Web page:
Driving Forces: Students Make Efforts to Fight Climate Change

By Ross Fodera

ARLINGTON, MA – On Sept. 20, Boston joined many cities across the globe by taking part in the Climate Strike to urge public leaders to take action against Climate Change. Following the lead of 16-year-old Swedish activist Greta Thunberg, students and young adults from all over Massachusetts missed school to spread awareness about solutions to the growing climate crisis. The strike was organized by Massachusetts Climate Strike, a grassroots organization pushing for progressive climate action and the Green New Deal. Their goal was to get the attention of the United Nations Climate Action Summit on the following Monday.

The organizers have three distinct goals they hoped to accomplish with this protest:

  • Persuading Gov. Charlie Baker to declare a climate emergency;
  • Urging the Legislature to pass policies that “prioritize workers and communities on the front-line of poverty and pollution;” 
  • Getting the state to stop using fossil fuels and building fossil fuel infrastructure, and all politicians to commit to a NO Fossil Fuel Money Pledge.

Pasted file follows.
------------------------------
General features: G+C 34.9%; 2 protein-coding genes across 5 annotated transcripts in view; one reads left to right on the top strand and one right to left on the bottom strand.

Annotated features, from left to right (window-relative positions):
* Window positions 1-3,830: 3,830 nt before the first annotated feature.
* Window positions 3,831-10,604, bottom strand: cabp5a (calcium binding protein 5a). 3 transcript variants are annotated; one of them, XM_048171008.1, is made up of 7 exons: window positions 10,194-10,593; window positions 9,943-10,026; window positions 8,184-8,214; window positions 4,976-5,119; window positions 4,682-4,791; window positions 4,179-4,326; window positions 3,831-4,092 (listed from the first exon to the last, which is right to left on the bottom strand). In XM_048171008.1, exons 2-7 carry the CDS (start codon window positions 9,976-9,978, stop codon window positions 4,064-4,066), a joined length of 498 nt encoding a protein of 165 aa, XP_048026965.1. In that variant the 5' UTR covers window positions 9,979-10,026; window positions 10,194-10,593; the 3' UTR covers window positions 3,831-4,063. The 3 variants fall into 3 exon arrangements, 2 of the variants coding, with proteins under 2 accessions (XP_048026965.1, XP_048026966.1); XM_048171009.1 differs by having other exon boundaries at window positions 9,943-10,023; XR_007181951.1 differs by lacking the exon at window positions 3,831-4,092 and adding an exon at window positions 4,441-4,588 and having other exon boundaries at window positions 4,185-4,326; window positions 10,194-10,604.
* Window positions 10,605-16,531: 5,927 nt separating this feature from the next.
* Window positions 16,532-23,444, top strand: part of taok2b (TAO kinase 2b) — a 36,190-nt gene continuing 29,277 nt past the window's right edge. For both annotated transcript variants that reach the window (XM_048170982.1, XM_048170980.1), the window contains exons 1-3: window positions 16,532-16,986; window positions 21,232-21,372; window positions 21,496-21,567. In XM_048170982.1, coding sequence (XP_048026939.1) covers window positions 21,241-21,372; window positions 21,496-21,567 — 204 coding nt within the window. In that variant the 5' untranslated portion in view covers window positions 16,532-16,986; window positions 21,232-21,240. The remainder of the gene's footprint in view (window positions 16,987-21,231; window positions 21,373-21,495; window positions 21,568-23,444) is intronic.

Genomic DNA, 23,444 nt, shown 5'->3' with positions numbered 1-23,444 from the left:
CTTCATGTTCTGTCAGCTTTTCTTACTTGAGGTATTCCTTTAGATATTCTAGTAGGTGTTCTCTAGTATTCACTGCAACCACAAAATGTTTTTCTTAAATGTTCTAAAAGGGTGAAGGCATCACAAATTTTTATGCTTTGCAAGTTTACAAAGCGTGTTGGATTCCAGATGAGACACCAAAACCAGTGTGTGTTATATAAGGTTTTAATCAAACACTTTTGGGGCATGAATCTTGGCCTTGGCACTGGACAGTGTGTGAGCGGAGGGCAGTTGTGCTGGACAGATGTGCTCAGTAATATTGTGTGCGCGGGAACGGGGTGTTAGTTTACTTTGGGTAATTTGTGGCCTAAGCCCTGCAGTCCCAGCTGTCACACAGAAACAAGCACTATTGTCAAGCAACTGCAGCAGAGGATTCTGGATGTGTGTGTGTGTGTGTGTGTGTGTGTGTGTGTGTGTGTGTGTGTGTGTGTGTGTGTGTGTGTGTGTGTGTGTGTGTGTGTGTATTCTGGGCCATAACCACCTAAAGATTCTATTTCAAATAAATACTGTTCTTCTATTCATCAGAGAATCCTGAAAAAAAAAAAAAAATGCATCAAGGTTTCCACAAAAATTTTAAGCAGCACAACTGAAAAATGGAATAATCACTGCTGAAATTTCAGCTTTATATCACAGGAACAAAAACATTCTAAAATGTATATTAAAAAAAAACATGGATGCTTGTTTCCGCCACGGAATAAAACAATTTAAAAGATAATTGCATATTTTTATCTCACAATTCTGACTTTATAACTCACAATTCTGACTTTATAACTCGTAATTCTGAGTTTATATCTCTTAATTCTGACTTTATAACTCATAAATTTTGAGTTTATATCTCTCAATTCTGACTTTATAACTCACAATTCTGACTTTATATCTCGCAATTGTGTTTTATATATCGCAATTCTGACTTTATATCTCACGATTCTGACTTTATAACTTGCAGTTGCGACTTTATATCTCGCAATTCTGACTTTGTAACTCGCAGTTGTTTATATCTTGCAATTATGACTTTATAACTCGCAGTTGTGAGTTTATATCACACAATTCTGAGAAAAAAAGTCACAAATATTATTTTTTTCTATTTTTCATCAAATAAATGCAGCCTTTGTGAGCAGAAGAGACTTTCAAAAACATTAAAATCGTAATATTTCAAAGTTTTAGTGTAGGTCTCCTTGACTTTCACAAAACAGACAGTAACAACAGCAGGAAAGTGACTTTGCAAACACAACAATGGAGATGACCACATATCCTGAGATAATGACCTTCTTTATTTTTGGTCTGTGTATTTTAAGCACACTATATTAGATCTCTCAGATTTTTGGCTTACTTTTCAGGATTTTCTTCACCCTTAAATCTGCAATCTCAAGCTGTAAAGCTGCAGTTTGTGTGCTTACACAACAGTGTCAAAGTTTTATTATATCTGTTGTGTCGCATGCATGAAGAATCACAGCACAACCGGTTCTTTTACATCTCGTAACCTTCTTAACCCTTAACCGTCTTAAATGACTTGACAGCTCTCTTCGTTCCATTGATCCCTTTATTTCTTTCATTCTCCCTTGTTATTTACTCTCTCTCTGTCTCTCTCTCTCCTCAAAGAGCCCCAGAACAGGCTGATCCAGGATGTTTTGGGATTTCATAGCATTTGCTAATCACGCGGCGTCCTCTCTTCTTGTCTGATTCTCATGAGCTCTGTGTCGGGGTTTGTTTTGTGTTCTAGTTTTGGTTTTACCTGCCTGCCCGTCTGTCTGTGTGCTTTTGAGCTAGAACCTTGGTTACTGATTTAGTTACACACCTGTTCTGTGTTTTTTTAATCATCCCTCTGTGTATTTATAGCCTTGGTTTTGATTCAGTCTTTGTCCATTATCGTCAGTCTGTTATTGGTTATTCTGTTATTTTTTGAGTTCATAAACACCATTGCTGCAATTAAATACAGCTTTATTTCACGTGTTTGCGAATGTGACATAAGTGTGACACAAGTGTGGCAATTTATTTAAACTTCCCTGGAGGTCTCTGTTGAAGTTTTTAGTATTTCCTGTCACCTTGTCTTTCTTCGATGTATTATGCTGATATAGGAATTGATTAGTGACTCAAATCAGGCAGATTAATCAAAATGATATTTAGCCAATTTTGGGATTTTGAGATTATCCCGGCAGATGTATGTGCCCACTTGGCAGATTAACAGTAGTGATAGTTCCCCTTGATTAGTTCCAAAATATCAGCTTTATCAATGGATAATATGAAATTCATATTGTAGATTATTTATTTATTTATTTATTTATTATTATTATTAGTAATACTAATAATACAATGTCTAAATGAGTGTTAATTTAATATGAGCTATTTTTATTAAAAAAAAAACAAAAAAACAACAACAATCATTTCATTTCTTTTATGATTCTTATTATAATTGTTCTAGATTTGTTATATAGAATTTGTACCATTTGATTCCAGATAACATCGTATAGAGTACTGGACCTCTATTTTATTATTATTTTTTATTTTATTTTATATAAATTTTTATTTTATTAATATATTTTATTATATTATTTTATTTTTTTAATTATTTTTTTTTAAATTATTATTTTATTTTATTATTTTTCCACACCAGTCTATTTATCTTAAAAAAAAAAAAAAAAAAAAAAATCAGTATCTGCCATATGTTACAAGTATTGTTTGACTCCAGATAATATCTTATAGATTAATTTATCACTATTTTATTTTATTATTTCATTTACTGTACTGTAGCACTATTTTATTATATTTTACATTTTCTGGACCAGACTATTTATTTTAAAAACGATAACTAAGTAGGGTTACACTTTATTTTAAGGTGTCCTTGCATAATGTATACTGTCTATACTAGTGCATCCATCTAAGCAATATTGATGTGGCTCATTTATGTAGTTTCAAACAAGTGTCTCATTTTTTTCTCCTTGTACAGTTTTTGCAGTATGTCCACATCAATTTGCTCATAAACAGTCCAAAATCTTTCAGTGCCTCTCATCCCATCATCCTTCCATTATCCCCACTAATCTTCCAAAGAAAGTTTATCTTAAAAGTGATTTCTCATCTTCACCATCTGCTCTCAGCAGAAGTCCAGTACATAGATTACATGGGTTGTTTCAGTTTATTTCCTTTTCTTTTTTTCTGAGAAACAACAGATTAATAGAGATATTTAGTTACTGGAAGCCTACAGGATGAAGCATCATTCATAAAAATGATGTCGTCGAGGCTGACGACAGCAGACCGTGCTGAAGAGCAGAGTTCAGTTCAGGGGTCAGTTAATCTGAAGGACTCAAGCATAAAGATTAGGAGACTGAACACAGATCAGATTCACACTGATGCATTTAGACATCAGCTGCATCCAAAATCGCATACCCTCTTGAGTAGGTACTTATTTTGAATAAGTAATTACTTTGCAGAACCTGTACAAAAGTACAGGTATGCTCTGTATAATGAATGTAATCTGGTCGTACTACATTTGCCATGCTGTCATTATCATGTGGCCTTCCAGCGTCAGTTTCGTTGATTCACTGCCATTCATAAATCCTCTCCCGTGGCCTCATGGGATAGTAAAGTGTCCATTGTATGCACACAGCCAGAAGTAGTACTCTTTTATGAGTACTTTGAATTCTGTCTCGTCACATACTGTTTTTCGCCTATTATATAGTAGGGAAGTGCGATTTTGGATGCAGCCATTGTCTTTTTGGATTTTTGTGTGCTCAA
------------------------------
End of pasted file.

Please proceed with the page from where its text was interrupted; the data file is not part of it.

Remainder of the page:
Students were allowed to miss classes if their guardians signed a note to get them out of school early, with it treated as an excused absence. “We believe strongly that regular attendance plays a critical role in our students’ academic success,” said Dr. Brenda Cassellius, Boston Public School Superintendent, in a letter to families prior to the strike. “We also believe in the power of young people to effect change on important issues, and that valuable learning can occur through participation in civic activities.”  

Hartman Deetz is a Wampanoag Native American from Mashpee who spoke on stage during the protest. When asked what he hoped the protest will accomplish, he said “It’s about pressure, pressuring the society at large to recognize there needs to be change because the status quo has been in place too long. Too many of the ways we address and deal with the problems enforce and build on the status quo. They look for ways for the status quo to exist with a new paint job, but we need a fundamental change in how we function as a society, not a new branding of the same old thing.”

Greta Thunberg and other organizers have estimated that four million people participated worldwide. Australia counted upwards of 300,000 students and workers in the streets of Melbourne, Sydney, and other cities in the biggest demonstration the country has seen in years. In the United States, New York Mayor Bill de Blasio tweeted out an estimate of 60,000 protestors, although organizers have put the number closer to 250,000. Boston and Denver saw crowds slightly smaller than 10,000, while San Francisco more than tripled that with 40,000 protestors. 

Massachusetts Climate Strike is organizing another Climate Strike for Nov. 29, so keep an eye out for that.